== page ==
Finding Unseen Carrion
In 1979, David Houston did a study on the efficiency of Turkey Vultures finding carrion by smell. The study was conducted in the tropical forests of Barro Colorado Island, Panama. Setting out dead chickens from fresh to four days old, he discovered that Turkey Vultures within tropical forests rely almost exclusively on their sense of smell to locate carrion. During the study he found that Turkey Vultures only located a small percentage of the fresh carcasses. On the other hand, the percentage of Turkey Vultures coming down to carcasses that were four days old, was also low. Conversely, they quickly found the carcasses that were one to three days old, even below the tree cover, and even if completely covered with a layer of dried leaves.
So why did it appear that Turkey Vultures were not as efficient in finding four day old carcasses that surely had a strong odor? Was it because the older, stronger smelling baits produced a different odor that the vultures could not detect as easily? Or did they prefer meat that wasn’t as badly decayed?
To answer the question, nine sites were each bated with two carcasses. In each site one of the two baits would be 24 hours old, with the other being 120 hours old. Houston found that when vultures were given a choice between fresher and older carcasses they prefer the fresher. It was observed that a high percentage of the time Turkey Vultures even tended to reject older, more rotten meat. In the final analysis it was concluded that it was the decayed condition of the carrion that failed to draw the vultures in, rather than the stronger smell.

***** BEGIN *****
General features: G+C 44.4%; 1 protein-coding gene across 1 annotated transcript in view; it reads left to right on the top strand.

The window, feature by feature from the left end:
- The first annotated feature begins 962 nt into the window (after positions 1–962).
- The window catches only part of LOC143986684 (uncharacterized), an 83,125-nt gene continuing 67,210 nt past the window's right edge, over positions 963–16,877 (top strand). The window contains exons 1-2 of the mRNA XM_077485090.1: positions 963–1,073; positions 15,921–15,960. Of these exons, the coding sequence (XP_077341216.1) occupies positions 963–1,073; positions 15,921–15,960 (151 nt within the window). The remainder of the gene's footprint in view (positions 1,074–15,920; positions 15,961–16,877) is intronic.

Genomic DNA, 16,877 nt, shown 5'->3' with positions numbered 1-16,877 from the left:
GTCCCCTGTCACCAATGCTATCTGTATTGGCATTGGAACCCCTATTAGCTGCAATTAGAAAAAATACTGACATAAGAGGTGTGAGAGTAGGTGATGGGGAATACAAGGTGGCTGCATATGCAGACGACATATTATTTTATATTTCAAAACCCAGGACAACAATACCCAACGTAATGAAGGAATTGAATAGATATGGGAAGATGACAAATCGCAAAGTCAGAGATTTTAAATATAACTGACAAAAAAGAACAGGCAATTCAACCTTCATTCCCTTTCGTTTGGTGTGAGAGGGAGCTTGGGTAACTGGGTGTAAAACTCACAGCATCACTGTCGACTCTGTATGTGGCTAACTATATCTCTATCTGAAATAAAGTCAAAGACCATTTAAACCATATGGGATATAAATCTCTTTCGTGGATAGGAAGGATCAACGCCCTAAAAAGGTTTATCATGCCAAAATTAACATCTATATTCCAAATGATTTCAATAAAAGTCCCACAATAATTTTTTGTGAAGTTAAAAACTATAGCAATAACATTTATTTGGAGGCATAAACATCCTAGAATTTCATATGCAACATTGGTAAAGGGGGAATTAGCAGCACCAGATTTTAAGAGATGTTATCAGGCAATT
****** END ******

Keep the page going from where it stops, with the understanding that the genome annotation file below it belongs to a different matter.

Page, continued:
As a side note unlike Turkey Vultures, Black Vultures do not have the olfactory abilities to located carrion by smell. While studying Turkey Vultures, Houston noted that Black Vultures in the area were unable to locate the hidden carcasses on their own. However, they would follow Turkey Vultures down through the tree cover to feed on the bait.
Finding Buried Carrion
The ability of Turkey Vultures to locate carrion hidden from view is also documented by Kirk and Mossman. In 1998, they buried a woodchuck carcass and covered it with about 3.93 – 5.91 inches of soil, then tamped the soil down by foot. Next, the area was tilled leaving no visual signs of the burial. Two days later a Turkey Vulture was observed circling over the field. When the workers and the author of the report left the field for a lunch break, the vulture was observed immediately descending and landing directly upon the burial site. The vulture then scratched away the soil covering the woodchuck and began to feed.
Although it is possible the Turkey Vulture observed the burial, it is unlikely. Turkey Vultures in the area normally return to their roosting trees one to three hours before sunset. The woodchuck was buried at dusk and there were no Turkey Vulture roosts near the tilled field.
Furthermore, in 1998 Whitaker and Hamilton reported that Turkey Vultures are known to dig up and consume prey caches of red foxes and other large predators.
The Smell of Ethyl Mercaptan
As early as the 1930s, concentrations of ethyl mercaptan began to be added to natural gas pipelines. This odor helped in locating natural gas leaks. The odor of ethyl mercaptan is given off naturally by corpses. As a result, this addition to gas lines attracted Turkey Vultures. Making use of this observation, the presence of Turkey Vultures can alert field petroleum engineers to possible gas leaks.